TAMPA — If you want to see more clutching, grabbing and holding than you will find at an airport full of holiday visitors, check out what defenders are doing to Bucs receiver Mike Evans.
In the past two games, Evans — already one of the league's best pass catchers with 1,100 receiving yards and 10 touchdowns — has virtually disappeared in the Bucs offense. Against the Chargers and Saints, he was held to a combined total of seven catches for 80 yards and no scores.
"We are seeing a lot off hand-fighting," Bucs coach Dirk Koetter said. "A lot of people are trying to hold Mike up at the line and not let him get started. Even teams that are half-field teams, more teams roll coverage to Mike. If they're a single-high team, they tilt the safety that way, if they're a two-deep team, (shade) it that way."
The result has been more opportunities for the Bucs' other receivers but also an offense that is sputtering at the wrong time of the season. While the defense has carried the team, Tampa Bay has scored only five offensive touchdowns over the past three games.
Against the Seahawks, the Bucs had two perfectly executed drives for touchdowns to start the game, then went three quarters without finding the end zone. Last week, the only offensive touchdown was a 1-yard run by Doug Martin.
Quarterback Jameis Winston and Evans have been one of the league's most lethal pass combinations all season. But Winston has an obvious explanation why he has targeted Evans less over the past few games.
"They have been trying to stop Mike Evans," Winston said. "So when you're playing against a team and their main focus is to stop one guy, it's tough to get him the ball. So you've got to work with everyone else, and the other guys have been doing a good job of stepping up."
Well, not good enough.
The running game has been stagnant most of the season, even after the return of Martin. Tampa Bay hasn't had a 100-yard rusher in a game since Week 7 in San Francisco. Martin, meanwhile, is averaging 2.85 yards per carry since his return to the lineup five games ago.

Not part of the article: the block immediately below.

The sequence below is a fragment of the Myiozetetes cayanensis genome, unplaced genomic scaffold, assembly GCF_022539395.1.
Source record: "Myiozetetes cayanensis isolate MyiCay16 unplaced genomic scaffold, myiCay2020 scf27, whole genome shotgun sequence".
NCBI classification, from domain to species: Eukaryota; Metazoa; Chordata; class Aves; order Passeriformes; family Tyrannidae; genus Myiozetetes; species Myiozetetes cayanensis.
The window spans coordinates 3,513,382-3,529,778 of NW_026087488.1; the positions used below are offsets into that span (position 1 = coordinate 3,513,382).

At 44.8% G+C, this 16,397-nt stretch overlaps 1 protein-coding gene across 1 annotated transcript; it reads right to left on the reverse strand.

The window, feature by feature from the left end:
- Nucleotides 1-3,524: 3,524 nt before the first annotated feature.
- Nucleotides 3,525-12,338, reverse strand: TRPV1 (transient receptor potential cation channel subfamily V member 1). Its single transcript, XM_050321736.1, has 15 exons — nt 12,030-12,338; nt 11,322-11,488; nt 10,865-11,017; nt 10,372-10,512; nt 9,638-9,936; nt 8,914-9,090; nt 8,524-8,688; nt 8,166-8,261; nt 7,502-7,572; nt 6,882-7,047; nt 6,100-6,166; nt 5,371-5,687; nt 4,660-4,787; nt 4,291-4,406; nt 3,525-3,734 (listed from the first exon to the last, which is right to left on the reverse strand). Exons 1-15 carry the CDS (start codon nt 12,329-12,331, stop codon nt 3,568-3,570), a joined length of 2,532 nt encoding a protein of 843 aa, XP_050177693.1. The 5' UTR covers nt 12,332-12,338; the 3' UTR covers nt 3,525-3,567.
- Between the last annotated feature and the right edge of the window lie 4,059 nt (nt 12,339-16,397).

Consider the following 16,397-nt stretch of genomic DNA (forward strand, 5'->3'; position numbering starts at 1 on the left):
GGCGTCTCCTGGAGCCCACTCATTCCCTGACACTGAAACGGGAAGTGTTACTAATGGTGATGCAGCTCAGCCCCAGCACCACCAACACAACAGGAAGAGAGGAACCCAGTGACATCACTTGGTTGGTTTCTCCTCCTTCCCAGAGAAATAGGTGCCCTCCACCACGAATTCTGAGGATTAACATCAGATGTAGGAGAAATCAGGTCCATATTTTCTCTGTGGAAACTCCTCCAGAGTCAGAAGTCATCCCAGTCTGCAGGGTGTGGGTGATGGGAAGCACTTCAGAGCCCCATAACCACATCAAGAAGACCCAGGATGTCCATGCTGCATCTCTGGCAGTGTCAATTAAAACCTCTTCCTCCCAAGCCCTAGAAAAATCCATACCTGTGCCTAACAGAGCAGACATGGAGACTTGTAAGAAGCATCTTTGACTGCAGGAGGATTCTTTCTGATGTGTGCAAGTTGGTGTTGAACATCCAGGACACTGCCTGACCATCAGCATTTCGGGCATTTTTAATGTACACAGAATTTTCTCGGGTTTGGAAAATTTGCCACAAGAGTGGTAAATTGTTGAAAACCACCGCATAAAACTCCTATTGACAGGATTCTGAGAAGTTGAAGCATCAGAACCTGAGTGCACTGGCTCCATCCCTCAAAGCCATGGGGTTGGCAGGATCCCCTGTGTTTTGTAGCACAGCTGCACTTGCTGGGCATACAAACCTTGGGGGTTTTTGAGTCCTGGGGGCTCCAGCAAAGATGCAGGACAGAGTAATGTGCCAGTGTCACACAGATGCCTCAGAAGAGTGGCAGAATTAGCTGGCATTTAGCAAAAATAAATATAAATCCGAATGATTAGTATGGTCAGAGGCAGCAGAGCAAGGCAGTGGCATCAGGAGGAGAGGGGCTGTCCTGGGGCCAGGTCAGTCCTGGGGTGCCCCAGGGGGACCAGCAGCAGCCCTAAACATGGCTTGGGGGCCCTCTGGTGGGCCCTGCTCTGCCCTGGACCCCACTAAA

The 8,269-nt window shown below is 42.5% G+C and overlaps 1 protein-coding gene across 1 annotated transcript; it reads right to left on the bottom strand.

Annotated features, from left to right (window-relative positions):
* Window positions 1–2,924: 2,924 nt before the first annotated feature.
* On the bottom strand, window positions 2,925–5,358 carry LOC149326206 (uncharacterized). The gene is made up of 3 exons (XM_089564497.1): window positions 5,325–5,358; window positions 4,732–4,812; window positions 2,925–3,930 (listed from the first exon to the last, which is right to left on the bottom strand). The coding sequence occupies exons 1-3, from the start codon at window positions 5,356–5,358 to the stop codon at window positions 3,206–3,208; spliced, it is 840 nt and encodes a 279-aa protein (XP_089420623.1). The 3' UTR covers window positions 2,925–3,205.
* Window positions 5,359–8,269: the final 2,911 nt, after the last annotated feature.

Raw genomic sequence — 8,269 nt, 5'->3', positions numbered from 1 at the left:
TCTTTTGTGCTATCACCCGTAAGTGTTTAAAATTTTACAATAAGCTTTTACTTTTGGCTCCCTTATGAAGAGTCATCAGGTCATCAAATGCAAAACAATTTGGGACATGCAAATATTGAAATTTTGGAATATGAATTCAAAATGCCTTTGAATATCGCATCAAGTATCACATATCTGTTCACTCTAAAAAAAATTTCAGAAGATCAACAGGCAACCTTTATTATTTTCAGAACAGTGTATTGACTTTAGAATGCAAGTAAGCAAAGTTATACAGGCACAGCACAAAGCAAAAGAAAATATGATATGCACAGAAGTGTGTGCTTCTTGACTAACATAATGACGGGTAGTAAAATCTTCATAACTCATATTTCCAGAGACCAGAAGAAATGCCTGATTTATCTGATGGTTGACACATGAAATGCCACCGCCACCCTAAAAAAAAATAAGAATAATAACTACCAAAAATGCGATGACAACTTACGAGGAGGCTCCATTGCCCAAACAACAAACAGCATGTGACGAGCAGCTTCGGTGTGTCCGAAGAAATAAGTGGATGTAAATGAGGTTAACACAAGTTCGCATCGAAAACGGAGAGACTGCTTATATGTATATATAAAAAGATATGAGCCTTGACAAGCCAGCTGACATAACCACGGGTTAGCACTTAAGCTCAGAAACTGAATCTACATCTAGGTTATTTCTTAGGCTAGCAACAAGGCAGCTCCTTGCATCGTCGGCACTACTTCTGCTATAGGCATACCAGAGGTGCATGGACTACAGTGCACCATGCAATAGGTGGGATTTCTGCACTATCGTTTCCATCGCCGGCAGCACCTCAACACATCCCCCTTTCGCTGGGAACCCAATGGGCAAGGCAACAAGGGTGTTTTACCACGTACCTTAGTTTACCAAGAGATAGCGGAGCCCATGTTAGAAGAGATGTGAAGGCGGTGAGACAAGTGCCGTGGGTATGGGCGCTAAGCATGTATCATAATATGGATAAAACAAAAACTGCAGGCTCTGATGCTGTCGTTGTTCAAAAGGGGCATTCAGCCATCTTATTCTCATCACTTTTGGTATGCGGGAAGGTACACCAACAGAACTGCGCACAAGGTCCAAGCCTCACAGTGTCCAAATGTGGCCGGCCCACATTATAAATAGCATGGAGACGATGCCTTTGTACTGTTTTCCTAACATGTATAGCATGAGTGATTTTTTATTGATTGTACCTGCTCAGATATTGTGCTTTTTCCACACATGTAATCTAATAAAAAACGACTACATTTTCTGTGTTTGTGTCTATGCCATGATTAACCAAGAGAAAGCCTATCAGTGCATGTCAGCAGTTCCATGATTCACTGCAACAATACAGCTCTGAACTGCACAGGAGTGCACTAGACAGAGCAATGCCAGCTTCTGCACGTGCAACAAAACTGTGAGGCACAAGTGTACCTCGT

To complicate matters for the offense, Winston has had to adjust to new receivers each week. Cecil Shorts had a devastating season-ending knee injury at San Diego and Freddie Martino stepped up. Adam Humphries missed last week's game with a concussion and Josh Huff stepped in.
The key, however, is Evans. He's the guy who not only moves the chains with clutch catches on third down but also provides the explosive plays downfield. Without explosive plays, the Bucs are forced to play a field position game and hope their defense holds up.
"I'm a little disappointed in my performance," Evans said. "But I'm always disappointed in my performance, even when I have good games to the naked eye.
"Hopefully, the ball starts turning our way. We're just inches away."
The good news for the Bucs is they might not be playing their best on offense, but the wins keep coming. What if the Bucs start scoring more touchdowns again? That's a hard thing for the rest of the league to grasp.
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"I know how these guys can play on offense, and I know when we get there, at least these last two games, they really didn't need to be this close if we're playing better on offense," Koetter said. "But we didn't and we still won. So, we can't forget, the object of the game is to win, and now we're wanting to win perfect. Some of us are.
"I guess you can look at it one of two ways: You can say we're not playing up to the standards that I have for our offense — we're not playing up to those standards and we're still winning," Koetter said. "I look at it as, when our offense does start playing up to those standard and if our defense continues to play they way they are, the special teams continues to play they are, we're going to be a hard team to beat."